No, commercial insurance does not typically reimburse for the annual fee. However, some Flexible Spending Account and Health Savings Account plans may pay for all or part of the annual fee. In addition, some insurance plans allow the concierge fee to apply towards the annual deductible. Members are advised to consult their human resources representative at their place of employment.

Is the annual fee tax deductible?

In many cases the annual fee is a tax deductible healthcare expense. Patients are advised to consult with their tax consultant to clarify qualification in their particular circumstance.

Does the annual fee cover lab, x-ray, specialist fees and hospitalization?

Services such as labs, x-ray, specialty visits or hospitalizations are covered based on coverage determined by your insurance plan.

Are there age limits?

Dr. Espinosa is an Internal Medicine physician. His specialty is Adult medicine. Dr. Espinosa is trained to manage acute and chronic medical illnesses among adults. As such, the practice is limited to patients 17 years of age and older.

What if I have an emergency?

If you have a life threatening emergency, call 911 immediately. After you call 911, please call Dr. Espinosa. He will contact the hospital and notify the emergency room of your tentative arrival. In addition, Dr. Espinosa will provide the emergency room with pertinent medical history information

How far in advance do I need to book an appointment?

Dr. Espinosa is committed to providing his patients with easy access to care. All urgent visits will be accommodated either same day or next day, placing the greatest priority on the sickest patients. Annual physical exams will be booked 1 to 2 weeks in advance.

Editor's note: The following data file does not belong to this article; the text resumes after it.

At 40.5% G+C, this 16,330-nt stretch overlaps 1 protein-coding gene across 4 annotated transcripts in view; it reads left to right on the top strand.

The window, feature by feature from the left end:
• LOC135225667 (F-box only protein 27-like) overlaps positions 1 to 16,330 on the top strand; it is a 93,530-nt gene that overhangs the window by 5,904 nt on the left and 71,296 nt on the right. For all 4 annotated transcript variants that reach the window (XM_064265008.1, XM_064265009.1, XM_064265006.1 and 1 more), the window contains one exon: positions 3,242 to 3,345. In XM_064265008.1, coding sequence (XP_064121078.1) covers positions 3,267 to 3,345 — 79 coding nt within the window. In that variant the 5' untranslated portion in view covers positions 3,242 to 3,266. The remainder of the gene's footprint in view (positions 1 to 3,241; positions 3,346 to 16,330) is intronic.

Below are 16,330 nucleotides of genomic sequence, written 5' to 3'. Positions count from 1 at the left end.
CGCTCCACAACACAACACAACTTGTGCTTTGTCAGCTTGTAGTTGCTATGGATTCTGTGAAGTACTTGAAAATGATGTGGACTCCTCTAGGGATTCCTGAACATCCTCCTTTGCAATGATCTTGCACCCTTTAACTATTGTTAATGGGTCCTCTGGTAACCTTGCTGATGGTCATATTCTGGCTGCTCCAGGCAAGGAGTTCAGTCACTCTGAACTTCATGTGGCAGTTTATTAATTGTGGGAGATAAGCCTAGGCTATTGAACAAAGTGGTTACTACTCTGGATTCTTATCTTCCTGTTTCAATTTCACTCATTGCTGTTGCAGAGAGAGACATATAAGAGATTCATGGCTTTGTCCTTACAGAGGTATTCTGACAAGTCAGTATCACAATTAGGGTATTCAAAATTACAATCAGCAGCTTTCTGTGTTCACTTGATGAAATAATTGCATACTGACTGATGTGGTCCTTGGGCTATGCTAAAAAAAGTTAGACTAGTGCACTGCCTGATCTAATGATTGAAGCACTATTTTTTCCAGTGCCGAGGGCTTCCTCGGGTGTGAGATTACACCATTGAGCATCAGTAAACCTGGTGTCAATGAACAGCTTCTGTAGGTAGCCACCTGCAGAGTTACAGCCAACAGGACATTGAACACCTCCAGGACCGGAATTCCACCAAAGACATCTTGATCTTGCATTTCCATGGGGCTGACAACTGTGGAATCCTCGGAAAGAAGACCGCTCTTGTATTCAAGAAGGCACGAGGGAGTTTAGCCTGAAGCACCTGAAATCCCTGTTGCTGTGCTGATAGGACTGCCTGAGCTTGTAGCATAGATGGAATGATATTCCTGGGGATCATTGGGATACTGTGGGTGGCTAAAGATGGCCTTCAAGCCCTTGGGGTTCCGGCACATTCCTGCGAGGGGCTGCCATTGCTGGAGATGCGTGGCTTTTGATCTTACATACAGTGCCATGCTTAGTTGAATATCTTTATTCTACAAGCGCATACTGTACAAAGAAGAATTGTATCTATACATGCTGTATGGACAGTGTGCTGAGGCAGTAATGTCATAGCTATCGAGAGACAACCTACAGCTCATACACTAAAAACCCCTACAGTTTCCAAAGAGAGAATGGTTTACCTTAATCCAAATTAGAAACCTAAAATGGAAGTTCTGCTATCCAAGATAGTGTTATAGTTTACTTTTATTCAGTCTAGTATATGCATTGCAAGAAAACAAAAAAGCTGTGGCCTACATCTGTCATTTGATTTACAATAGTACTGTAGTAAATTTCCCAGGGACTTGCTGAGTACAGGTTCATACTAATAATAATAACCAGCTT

What do I do if I become ill while traveling or away on an extended vacation?

Call 911 if you have a life threatening emergency. Then call Dr. Espinosa. Call Dr. Espinosa first if the problem is minor. With the exception of a few controlled substances, most prescriptions can be ordered anywhere in the country. If necessary, it may be possible for Dr. Espinosa to find you a resource in your area. If you seek care at an emergency room or urgent care center out of our area, we request that you have the doctor seeing you call Dr. Espinosa for coordination. Dr. Espinosa will be readily available by phone for consultation with you and/or other health care personnel. If you should require hospitalization while away, at your request, Dr. Espinosa will establish phone communication with you and your attending physician(s) to ensure continuity of care.

Do you make house calls?

House calls will be available to Buckhead Medicine members, within a limited radius from the clinic. These will be done as deemed appropriate by Dr. Espinosa on a case-by-case basis. Home visits will be billed to your insurance provider similar to an office visit. A separate trip fee is required for house calls.

What if I need to see a specialist or a surgeon?

Of course, Buckhead Medicine patients are free to see any specialist they wish. We are available to help you decide what specialists to see and to coordinate such consultations. Patients may frequently request for “doctors in my area”, and we can accommodate this. We will ensure that the most appropriate resources are used, the earliest arrangements are made, and your applicable medical information is sent in advance of your specialist visit.

What about the cost of prescription medications?

The cost of prescription medications are the patient’s responsibility and in most cases should be covered by their insurance plans. We have expertise in assisting patients in purchasing medications in the most cost effective manner.

Will I be required to pay my annual fee even if I do not use your services?

Yes. Paying your annual fee allows you to be a member of the practice whether you are sick or well. We encourage our patients to utilize the amenities offered such as wellness consultations and emails for appropriate non-urgent health related questions, regardless of your state of health.